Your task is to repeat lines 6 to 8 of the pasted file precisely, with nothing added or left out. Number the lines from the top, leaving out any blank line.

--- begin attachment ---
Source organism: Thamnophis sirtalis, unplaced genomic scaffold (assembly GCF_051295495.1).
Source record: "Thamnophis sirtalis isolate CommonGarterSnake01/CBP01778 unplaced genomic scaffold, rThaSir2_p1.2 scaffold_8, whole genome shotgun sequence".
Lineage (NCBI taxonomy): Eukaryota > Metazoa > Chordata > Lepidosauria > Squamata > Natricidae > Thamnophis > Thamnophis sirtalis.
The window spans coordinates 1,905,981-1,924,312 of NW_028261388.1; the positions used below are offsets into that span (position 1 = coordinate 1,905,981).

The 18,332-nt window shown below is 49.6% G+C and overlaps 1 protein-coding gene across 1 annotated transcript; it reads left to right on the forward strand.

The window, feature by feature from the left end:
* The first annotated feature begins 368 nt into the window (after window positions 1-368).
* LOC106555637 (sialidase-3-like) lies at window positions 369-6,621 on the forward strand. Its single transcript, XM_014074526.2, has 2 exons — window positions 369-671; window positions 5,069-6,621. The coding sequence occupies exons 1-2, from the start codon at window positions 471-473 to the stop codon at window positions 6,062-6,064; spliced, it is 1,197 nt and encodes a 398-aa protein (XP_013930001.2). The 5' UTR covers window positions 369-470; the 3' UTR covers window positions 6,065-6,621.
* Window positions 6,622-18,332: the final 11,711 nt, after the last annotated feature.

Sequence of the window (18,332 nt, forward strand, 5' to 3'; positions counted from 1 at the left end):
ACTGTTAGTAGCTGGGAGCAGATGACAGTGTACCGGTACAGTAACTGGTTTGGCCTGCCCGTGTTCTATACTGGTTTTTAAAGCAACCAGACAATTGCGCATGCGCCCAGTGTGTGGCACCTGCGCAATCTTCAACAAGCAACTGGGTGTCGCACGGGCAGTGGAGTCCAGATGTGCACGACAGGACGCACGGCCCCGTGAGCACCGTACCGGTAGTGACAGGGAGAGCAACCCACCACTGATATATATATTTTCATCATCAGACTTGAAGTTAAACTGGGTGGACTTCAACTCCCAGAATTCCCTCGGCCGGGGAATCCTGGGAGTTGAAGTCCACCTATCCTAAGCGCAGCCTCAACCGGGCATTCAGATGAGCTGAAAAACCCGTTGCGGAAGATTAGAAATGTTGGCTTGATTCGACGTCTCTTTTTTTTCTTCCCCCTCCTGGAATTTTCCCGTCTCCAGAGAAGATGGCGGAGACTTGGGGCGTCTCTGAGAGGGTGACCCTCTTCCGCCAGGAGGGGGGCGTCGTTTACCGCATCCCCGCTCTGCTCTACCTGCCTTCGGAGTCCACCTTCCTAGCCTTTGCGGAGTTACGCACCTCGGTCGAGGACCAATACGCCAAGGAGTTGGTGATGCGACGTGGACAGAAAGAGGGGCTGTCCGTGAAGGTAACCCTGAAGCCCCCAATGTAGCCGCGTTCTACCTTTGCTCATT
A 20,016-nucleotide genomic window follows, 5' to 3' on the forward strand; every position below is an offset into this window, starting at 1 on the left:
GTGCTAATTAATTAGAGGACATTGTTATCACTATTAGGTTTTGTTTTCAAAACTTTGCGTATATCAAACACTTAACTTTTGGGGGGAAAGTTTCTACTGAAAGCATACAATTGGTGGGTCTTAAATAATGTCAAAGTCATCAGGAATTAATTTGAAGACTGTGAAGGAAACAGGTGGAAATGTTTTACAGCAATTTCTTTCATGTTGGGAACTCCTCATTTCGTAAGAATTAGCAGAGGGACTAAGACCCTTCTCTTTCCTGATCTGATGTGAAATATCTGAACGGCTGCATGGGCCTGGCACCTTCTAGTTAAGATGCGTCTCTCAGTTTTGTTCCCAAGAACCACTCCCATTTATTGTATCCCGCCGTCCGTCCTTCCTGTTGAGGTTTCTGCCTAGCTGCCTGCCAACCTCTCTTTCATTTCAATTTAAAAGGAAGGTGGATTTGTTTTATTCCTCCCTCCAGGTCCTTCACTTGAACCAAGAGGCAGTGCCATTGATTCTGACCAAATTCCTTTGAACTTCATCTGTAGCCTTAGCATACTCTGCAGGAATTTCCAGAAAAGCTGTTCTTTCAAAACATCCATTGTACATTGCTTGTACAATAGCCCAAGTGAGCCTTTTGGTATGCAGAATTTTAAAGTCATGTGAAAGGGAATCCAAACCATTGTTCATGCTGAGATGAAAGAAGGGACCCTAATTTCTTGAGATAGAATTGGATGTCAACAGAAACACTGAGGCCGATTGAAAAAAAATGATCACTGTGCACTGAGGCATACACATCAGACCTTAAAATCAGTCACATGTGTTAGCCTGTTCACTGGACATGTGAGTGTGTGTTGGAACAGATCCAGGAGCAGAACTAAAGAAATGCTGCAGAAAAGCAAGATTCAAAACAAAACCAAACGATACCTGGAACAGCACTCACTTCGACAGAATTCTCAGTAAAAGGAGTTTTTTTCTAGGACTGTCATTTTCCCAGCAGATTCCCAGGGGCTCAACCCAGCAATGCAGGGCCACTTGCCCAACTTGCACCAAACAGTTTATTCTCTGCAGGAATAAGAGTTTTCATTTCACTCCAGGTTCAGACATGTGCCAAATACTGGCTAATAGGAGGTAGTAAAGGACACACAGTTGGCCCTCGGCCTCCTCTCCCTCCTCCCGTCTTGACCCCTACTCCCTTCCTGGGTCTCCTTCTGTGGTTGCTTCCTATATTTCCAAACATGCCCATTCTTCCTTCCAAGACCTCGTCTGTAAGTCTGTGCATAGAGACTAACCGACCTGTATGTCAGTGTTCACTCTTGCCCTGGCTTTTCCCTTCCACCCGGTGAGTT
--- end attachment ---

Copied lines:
The window, feature by feature from the left end:
* The first annotated feature begins 368 nt into the window (after window positions 1-368).
* LOC106555637 (sialidase-3-like) lies at window positions 369-6,621 on the forward strand. Its single transcript, XM_014074526.2, has 2 exons — window positions 369-671; window positions 5,069-6,621. The coding sequence occupies exons 1-2, from the start codon at window positions 471-473 to the stop codon at window positions 6,062-6,064; spliced, it is 1,197 nt and encodes a 398-aa protein (XP_013930001.2). The 5' UTR covers window positions 369-470; the 3' UTR covers window positions 6,065-6,621.